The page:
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Effects of Child Sexual Abuse

As a clinician on the Saprea Clinical Intake team, I am often the first point of contact for anyone seeking one of our services. This gives me the opportunity to talk to many survivors of child sexual abuse. I’m often asked about specific effects of sexual abuse that the women I talk to are experiencing. The most common question is: Is this normal? The answer to that question is yes! While each person’s trauma history is unique to them, the effects are often similar.

Something that can be frustrating for survivors and their loved ones is the fact that the effects of child sexual abuse can last into adulthood. Our brains are amazing at keeping us safe, and when trauma occurs in childhood, our brains can get confused about what is considered “dangerous.” (See video about the effects of trauma on the brain.) Our brains may interpret something associated with the trauma (often called trauma triggers), like a song or a smell or a sound, and react as if we are still in that dangerous situation.

How Survivor's Brains React to Sexual Abuse

You may be asking yourself, “How do the effects of child sexual abuse like panic attacks, dissociation, or emotional numbness keep me safe?” Because our brains are experts at safety, a trauma trigger can move our brain into a survival response such as flight, fight, or freeze. For those who experience panic attacks, you may notice the desire to run away from a situation (flight) or defend yourself in an argument (fight). For those who experience dissociation or emotional numbness, you may notice a desire to check out of a situation or feel like you cannot move (freeze).

Another way our brain works to keep us safe is to lead us to avoid pain and seek pleasure. Therefore, some survivors may have effects of child sexual abuse that include unhealthy behaviors or unsustainable coping skills. Many survivors talk about engaging in behaviors such as overeating, excessive sleeping, or zoning out on a device to cope with uncomfortable feelings. The more someone uses these behaviors, the more our brain can come to rely on them for comfort and safety.

Our brain is amazing at caring for us, and while it can be frustrating that some of these effects of child sexual abuse occur, there is hope. There was a time we believed once the brain was fully developed, it could not be changed. We have since discovered this is untrue. Through a process called neuroplasticity, we can combat the effects of child sexual abuse. With patience, self-compassion, time, support of loved ones, and work, our brain can change and grow so we can feel more in control of our reactions.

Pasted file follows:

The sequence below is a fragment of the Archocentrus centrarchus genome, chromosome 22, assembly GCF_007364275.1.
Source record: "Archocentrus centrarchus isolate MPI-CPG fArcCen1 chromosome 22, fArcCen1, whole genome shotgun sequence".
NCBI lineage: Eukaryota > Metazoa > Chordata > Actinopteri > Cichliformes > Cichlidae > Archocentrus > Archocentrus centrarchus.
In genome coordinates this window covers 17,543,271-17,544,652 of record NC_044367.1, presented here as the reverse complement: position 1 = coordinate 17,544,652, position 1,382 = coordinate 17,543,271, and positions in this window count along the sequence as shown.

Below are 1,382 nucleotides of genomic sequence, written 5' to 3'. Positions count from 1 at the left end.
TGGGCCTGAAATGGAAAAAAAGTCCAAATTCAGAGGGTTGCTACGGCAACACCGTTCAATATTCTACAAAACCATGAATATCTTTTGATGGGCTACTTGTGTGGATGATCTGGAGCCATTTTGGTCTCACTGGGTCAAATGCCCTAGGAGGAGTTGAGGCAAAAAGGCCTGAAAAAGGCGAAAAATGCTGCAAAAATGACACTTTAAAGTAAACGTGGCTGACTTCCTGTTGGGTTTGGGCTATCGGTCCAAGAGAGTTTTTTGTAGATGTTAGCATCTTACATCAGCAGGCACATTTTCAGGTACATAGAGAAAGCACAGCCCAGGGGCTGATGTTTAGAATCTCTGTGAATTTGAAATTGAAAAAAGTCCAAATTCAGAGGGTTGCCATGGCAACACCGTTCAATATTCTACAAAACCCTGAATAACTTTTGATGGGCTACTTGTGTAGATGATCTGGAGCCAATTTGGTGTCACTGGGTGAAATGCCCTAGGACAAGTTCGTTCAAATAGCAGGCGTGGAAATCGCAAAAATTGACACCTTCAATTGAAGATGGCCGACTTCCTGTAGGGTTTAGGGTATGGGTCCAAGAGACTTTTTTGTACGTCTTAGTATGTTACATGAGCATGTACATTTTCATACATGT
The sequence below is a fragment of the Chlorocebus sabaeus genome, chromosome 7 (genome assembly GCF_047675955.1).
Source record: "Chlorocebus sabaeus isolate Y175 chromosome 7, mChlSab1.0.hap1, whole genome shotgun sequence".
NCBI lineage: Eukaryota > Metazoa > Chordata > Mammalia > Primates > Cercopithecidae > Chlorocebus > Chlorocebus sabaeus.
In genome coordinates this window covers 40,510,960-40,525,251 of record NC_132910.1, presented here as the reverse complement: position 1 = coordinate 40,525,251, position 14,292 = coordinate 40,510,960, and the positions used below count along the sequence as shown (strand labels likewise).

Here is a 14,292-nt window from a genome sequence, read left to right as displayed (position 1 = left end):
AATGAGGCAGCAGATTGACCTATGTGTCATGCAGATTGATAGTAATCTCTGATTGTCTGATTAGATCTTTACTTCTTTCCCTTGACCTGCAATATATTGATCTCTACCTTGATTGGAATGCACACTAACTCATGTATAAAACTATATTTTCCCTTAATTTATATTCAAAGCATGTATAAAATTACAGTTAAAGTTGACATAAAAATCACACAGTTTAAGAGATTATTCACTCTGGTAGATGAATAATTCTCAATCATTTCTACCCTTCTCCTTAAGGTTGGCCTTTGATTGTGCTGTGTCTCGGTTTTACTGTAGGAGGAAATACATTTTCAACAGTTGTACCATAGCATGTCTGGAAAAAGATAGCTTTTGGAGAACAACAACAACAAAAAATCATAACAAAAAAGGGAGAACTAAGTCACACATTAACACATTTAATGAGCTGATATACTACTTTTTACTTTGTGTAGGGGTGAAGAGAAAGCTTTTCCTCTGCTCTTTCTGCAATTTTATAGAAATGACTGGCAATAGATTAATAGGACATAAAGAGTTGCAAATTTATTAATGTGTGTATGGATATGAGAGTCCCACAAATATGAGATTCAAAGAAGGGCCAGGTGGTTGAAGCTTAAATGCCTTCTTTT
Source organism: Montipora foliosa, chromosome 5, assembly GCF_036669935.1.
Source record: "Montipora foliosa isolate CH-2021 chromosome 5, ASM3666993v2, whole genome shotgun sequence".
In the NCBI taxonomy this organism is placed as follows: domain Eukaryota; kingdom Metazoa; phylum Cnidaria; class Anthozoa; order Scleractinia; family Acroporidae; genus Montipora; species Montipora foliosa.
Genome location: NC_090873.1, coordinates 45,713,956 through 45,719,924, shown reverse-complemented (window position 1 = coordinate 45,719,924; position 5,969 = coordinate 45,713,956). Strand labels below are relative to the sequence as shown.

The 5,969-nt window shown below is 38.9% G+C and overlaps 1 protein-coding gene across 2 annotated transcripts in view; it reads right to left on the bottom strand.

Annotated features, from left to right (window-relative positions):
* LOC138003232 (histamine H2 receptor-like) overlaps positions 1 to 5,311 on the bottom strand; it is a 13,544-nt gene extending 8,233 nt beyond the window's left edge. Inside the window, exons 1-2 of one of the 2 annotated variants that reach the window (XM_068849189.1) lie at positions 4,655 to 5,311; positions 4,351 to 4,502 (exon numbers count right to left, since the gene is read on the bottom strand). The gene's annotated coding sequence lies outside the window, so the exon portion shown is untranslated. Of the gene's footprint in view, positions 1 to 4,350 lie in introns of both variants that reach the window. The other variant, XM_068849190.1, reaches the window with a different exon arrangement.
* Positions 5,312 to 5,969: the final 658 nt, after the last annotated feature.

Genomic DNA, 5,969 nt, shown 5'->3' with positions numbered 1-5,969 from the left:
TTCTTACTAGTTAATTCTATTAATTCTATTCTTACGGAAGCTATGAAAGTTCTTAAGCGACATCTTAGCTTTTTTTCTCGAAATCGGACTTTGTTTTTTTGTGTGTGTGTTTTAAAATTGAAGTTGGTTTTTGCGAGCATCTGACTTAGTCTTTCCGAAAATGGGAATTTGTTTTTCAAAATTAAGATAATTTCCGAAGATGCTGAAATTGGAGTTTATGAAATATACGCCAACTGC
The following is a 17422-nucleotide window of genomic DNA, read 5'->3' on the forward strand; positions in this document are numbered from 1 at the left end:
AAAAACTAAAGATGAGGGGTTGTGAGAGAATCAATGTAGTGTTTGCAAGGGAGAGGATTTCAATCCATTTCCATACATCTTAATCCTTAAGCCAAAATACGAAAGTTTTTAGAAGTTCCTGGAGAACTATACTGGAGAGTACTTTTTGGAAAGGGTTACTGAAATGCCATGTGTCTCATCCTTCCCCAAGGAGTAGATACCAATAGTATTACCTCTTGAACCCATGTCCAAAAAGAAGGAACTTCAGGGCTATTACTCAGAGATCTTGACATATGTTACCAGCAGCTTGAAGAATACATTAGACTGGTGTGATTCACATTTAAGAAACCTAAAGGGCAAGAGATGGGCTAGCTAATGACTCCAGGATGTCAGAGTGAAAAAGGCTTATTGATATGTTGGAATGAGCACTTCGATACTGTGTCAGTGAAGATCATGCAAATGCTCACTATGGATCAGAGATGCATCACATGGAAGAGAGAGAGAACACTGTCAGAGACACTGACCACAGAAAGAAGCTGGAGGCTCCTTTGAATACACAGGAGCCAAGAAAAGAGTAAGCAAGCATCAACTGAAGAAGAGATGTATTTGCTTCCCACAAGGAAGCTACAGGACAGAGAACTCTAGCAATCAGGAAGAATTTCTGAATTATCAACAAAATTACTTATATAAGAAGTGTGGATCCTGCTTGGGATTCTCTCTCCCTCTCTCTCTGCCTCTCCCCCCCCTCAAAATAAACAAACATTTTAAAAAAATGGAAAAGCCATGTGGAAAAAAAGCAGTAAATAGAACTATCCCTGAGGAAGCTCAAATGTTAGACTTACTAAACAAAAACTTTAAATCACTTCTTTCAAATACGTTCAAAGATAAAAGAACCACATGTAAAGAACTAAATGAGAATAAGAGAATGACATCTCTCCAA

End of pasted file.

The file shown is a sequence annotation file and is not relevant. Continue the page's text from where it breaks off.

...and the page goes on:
How Saprea Can Help Survivors of Child Sexual Abuse

At Saprea, our mission includes teaching others about the effects of child sexual abuse, how to create healthier behavioral patterns, and how to manage survival responses when they are not needed. Using the most up-to-date research, Saprea has created many resources for survivors of child sexual abuse and their supporters.


Saprea Retreat

The Saprea Retreat is a free, 4-day clinically informed experience followed by a self-guided online course specifically designed for women who were sexually abused as children or teenagers. The retreat has three purposes:

  • One, to learn about how having a history of child sexual abuse can impact someone as an adult.
  • Two, the opportunity to apply healing tools.
  • Three, to build a community of support with other women who have have experienced something similar.


Saprea Healing Webinar

The Saprea Healing Webinar is a free, 4.5-hour interactive, educational online experience designed to help women start their healing from home or for those unable to attend the retreat. Participants will have the opportunity to learn about the effects of child sexual abuse, engage in group discussions to begin building a community of support, and mindfully connect with their bodies.


Saprea Support Groups

The Saprea Support Groups are groups led by survivors for survivors with the goals of offering emotional safety, ensuring confidentiality, and creating a community of support with other women who have been through similar experiences.


Saprea Online Resources

The Saprea Online Resources offer an extensive library of resources available to help survivors better understand the effects of child sexual abuse and how to begin or continue a healing journey.

About the Author


Sarah Burton, CMHC

Director of Clinical Outreach Services
Sarah earned her bachelor’s degree in Sociology from Utah State University and her master’s degree in Mental Health Counseling from the University of Phoenix. She has over 15 years of experience in the mental health field primarily working with women and adolescents. Sarah’s post-graduate training includes Motivational Interviewing, Eye Movement Desensitization and Reprocessing (EMDR), Trauma-Focused Substance Abuse Treatment, and Psychodrama. Sarah has worked with women in a residential substance abuse treatment setting. This experience gave her the passion to assist women with acknowledging and honoring the healing power they have within themselves. She feels grateful and honored to be a part of Saprea’s mission.